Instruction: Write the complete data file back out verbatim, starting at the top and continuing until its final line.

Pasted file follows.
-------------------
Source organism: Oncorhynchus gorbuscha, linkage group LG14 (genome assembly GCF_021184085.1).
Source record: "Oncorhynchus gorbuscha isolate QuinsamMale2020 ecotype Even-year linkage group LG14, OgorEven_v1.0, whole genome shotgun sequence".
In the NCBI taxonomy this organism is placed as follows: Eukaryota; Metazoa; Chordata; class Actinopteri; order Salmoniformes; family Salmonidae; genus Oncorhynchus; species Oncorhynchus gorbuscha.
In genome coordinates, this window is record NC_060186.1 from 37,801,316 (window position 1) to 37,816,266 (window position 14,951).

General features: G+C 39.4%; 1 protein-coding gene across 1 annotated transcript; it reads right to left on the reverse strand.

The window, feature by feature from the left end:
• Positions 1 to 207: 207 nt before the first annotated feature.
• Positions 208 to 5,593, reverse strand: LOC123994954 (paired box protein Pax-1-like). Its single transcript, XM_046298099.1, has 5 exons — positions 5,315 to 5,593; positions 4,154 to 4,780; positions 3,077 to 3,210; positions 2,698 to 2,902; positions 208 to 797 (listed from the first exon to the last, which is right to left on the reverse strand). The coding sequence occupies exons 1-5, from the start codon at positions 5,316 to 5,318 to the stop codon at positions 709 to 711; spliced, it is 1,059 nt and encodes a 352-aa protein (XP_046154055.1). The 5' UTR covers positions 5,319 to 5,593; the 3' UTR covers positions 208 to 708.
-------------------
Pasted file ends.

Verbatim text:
Source organism: Oncorhynchus gorbuscha, linkage group LG14 (genome assembly GCF_021184085.1).
Source record: "Oncorhynchus gorbuscha isolate QuinsamMale2020 ecotype Even-year linkage group LG14, OgorEven_v1.0, whole genome shotgun sequence".
In the NCBI taxonomy this organism is placed as follows: Eukaryota; Metazoa; Chordata; class Actinopteri; order Salmoniformes; family Salmonidae; genus Oncorhynchus; species Oncorhynchus gorbuscha.
In genome coordinates, this window is record NC_060186.1 from 37,801,316 (window position 1) to 37,816,266 (window position 14,951).

General features: G+C 39.4%; 1 protein-coding gene across 1 annotated transcript; it reads right to left on the reverse strand.

The window, feature by feature from the left end:
• Positions 1 to 207: 207 nt before the first annotated feature.
• Positions 208 to 5,593, reverse strand: LOC123994954 (paired box protein Pax-1-like). Its single transcript, XM_046298099.1, has 5 exons — positions 5,315 to 5,593; positions 4,154 to 4,780; positions 3,077 to 3,210; positions 2,698 to 2,902; positions 208 to 797 (listed from the first exon to the last, which is right to left on the reverse strand). The coding sequence occupies exons 1-5, from the start codon at positions 5,316 to 5,318 to the stop codon at positions 709 to 711; spliced, it is 1,059 nt and encodes a 352-aa protein (XP_046154055.1). The 5' UTR covers positions 5,319 to 5,593; the 3' UTR covers positions 208 to 708.